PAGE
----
New information now points to Long COVID-19 increasing the risk of diabetes, on top of earlier reported neurological issues. A researcher at the National Center for Genetic Engineering and Biotechnology (BIOTEC) explained the recent finding, which was reported in The Lancet Diabetes and Endocrinology journal
The study was based on data from 8.5 million people, 181,000 had previously contracted COVID-19. The researchers found that former COVID patients had an increased risk of developing diabetes within a year after recovering. The risk is not limited to people who have had severe Covid symptoms.
BIOTEC virologist Anan Jongkaewwattana explained that the risk was unrelated to factors normally contributing to diabetes, such as obesity or high blood pressure. He noted that people who were otherwise healthy before contracting COVID-19 faced the same risk.
According to the data, two out of 100 people infected with COVID-19 develop diabetes within one year. Dr Anan said this showed that Long Covid was not limited to the respiratory or neurological systems.
The virologist also noted that the figures from the study forecast an observable increase in the number of people with diabetes. This is expected to become a significant public health burden, as there could be 20,000 new diabetes patients for every 1 million people infected with COVID-19.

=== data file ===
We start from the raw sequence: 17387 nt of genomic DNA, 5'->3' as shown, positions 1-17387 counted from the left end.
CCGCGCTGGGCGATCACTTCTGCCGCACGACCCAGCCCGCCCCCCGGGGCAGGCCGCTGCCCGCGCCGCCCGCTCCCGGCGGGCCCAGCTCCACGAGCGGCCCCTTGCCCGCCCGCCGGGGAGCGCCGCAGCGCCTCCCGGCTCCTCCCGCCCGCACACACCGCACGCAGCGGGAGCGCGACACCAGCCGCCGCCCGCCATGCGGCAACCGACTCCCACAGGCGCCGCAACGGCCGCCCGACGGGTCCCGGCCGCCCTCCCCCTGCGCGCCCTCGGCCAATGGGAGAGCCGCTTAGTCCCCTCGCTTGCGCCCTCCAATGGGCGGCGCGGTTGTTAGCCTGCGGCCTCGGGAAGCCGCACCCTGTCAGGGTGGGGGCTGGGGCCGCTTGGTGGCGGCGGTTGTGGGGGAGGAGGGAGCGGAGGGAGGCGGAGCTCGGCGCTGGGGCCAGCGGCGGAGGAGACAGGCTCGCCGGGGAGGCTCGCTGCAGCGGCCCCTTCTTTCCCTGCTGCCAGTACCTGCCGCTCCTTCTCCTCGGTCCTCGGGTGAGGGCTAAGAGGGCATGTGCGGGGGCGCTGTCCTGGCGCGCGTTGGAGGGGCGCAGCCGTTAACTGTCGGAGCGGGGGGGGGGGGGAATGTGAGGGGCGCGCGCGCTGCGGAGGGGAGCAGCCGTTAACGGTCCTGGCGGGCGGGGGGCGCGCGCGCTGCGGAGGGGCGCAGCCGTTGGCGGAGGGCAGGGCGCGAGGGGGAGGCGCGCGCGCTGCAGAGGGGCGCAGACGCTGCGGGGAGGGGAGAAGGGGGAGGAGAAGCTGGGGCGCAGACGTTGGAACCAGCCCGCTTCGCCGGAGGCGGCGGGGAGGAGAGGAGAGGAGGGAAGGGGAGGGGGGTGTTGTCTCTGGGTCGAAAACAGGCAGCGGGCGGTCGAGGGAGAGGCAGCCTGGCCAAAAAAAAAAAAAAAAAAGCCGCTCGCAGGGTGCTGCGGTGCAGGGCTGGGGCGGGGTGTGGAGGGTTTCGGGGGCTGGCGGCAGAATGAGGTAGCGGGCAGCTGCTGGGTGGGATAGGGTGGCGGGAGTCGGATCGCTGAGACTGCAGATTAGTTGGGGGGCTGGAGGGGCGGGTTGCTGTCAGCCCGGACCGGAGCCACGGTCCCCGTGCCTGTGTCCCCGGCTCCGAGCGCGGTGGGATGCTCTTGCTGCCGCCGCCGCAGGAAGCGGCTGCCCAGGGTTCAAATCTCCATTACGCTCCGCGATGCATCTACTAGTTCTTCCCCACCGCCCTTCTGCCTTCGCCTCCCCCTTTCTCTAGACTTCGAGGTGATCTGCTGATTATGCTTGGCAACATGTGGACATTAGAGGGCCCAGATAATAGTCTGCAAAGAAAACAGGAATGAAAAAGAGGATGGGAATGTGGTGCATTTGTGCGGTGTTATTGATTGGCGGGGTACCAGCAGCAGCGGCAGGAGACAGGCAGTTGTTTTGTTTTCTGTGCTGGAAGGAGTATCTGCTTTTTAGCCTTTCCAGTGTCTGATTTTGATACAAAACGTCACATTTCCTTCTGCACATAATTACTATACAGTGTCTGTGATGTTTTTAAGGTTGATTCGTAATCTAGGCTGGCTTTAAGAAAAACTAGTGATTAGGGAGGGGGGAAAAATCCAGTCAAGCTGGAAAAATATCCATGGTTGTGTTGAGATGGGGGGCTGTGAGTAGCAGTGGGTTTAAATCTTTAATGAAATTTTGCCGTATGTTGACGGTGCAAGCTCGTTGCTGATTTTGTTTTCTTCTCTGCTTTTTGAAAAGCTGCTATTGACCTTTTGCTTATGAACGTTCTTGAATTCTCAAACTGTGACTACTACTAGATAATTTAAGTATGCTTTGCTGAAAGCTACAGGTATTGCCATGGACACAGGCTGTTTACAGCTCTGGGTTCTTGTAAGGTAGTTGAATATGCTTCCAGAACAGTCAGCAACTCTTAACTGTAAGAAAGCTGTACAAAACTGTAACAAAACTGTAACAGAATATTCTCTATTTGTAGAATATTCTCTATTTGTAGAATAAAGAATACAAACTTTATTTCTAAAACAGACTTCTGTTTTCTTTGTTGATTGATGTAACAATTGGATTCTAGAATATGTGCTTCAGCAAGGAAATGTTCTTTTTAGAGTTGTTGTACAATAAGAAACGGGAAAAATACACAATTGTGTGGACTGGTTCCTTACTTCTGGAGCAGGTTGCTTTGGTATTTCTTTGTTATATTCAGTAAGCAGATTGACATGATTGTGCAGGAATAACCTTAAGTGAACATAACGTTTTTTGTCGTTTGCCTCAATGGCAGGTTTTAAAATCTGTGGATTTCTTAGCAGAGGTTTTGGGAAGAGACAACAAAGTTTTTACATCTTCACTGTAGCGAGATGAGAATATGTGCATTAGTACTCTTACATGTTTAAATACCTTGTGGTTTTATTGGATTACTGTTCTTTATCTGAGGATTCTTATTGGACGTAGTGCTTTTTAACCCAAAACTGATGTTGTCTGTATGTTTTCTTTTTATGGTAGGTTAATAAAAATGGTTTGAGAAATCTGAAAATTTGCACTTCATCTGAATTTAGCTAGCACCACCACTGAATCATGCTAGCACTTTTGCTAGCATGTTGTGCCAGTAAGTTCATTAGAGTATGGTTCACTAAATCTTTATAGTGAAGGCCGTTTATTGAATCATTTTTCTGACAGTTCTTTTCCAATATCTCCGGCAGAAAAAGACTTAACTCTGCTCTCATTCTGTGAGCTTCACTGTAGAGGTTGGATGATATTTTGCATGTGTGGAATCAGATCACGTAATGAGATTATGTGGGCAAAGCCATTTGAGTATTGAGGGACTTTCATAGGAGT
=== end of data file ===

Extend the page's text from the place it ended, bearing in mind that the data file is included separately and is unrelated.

Dr Anan added that people should avoid contracting COVID-19 even though it can now be readily treated, because there was still very little information available about the possible hidden risks. The diabetes situation in Thailand is estimated that currently has 5 million people with diabetes, or 1 in 10 Thai people aged 15 years and over, who is suffering from diabetes. And there is an increase of about 100,000 people per year, of which 40 percent do not know that they are sick. However, those diagnosed and care is only 54.1% or only 2.6 million people, only 1 in 3 people can achieve the goal of treatment The mortality rate from diabetes in Thailand is up to 200 cases per day.